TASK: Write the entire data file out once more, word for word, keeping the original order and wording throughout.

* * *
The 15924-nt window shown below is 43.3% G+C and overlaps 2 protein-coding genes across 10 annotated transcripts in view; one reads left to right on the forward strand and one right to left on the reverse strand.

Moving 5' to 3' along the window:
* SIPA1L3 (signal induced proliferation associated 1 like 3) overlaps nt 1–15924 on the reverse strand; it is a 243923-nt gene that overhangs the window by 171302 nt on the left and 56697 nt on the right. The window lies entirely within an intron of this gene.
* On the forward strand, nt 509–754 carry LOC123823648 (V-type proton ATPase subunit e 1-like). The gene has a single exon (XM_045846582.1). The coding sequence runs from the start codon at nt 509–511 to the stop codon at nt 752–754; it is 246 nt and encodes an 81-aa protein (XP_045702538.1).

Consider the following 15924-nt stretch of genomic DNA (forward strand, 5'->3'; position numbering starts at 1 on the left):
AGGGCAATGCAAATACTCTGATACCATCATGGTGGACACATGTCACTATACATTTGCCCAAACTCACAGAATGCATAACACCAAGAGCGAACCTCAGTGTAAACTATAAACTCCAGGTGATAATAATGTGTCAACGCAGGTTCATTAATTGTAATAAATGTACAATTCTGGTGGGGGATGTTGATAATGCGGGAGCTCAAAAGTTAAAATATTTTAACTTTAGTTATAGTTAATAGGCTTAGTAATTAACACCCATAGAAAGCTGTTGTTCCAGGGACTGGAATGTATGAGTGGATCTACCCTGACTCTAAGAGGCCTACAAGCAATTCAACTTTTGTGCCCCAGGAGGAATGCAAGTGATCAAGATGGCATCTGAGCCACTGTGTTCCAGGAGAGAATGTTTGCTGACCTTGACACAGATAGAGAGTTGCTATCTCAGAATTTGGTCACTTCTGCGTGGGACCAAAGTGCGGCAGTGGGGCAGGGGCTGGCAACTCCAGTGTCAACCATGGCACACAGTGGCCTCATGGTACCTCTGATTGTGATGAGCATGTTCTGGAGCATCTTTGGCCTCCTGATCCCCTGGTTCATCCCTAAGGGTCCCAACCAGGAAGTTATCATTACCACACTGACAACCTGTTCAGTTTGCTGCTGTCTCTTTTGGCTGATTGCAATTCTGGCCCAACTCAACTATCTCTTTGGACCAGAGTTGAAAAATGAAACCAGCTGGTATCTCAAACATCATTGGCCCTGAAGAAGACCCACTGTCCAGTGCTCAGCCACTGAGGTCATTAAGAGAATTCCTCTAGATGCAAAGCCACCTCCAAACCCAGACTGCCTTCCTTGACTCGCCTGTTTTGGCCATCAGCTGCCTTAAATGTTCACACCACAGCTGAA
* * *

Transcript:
The 15924-nt window shown below is 43.3% G+C and overlaps 2 protein-coding genes across 10 annotated transcripts in view; one reads left to right on the forward strand and one right to left on the reverse strand.

Moving 5' to 3' along the window:
* SIPA1L3 (signal induced proliferation associated 1 like 3) overlaps nt 1–15924 on the reverse strand; it is a 243923-nt gene that overhangs the window by 171302 nt on the left and 56697 nt on the right. The window lies entirely within an intron of this gene.
* On the forward strand, nt 509–754 carry LOC123823648 (V-type proton ATPase subunit e 1-like). The gene has a single exon (XM_045846582.1). The coding sequence runs from the start codon at nt 509–511 to the stop codon at nt 752–754; it is 246 nt and encodes an 81-aa protein (XP_045702538.1).

Consider the following 15924-nt stretch of genomic DNA (forward strand, 5'->3'; position numbering starts at 1 on the left):
AGGGCAATGCAAATACTCTGATACCATCATGGTGGACACATGTCACTATACATTTGCCCAAACTCACAGAATGCATAACACCAAGAGCGAACCTCAGTGTAAACTATAAACTCCAGGTGATAATAATGTGTCAACGCAGGTTCATTAATTGTAATAAATGTACAATTCTGGTGGGGGATGTTGATAATGCGGGAGCTCAAAAGTTAAAATATTTTAACTTTAGTTATAGTTAATAGGCTTAGTAATTAACACCCATAGAAAGCTGTTGTTCCAGGGACTGGAATGTATGAGTGGATCTACCCTGACTCTAAGAGGCCTACAAGCAATTCAACTTTTGTGCCCCAGGAGGAATGCAAGTGATCAAGATGGCATCTGAGCCACTGTGTTCCAGGAGAGAATGTTTGCTGACCTTGACACAGATAGAGAGTTGCTATCTCAGAATTTGGTCACTTCTGCGTGGGACCAAAGTGCGGCAGTGGGGCAGGGGCTGGCAACTCCAGTGTCAACCATGGCACACAGTGGCCTCATGGTACCTCTGATTGTGATGAGCATGTTCTGGAGCATCTTTGGCCTCCTGATCCCCTGGTTCATCCCTAAGGGTCCCAACCAGGAAGTTATCATTACCACACTGACAACCTGTTCAGTTTGCTGCTGTCTCTTTTGGCTGATTGCAATTCTGGCCCAACTCAACTATCTCTTTGGACCAGAGTTGAAAAATGAAACCAGCTGGTATCTCAAACATCATTGGCCCTGAAGAAGACCCACTGTCCAGTGCTCAGCCACTGAGGTCATTAAGAGAATTCCTCTAGATGCAAAGCCACCTCCAAACCCAGACTGCCTTCCTTGACTCGCCTGTTTTGGCCATCAGCTGCCTTAAATGTTCACACCACAGCTGAA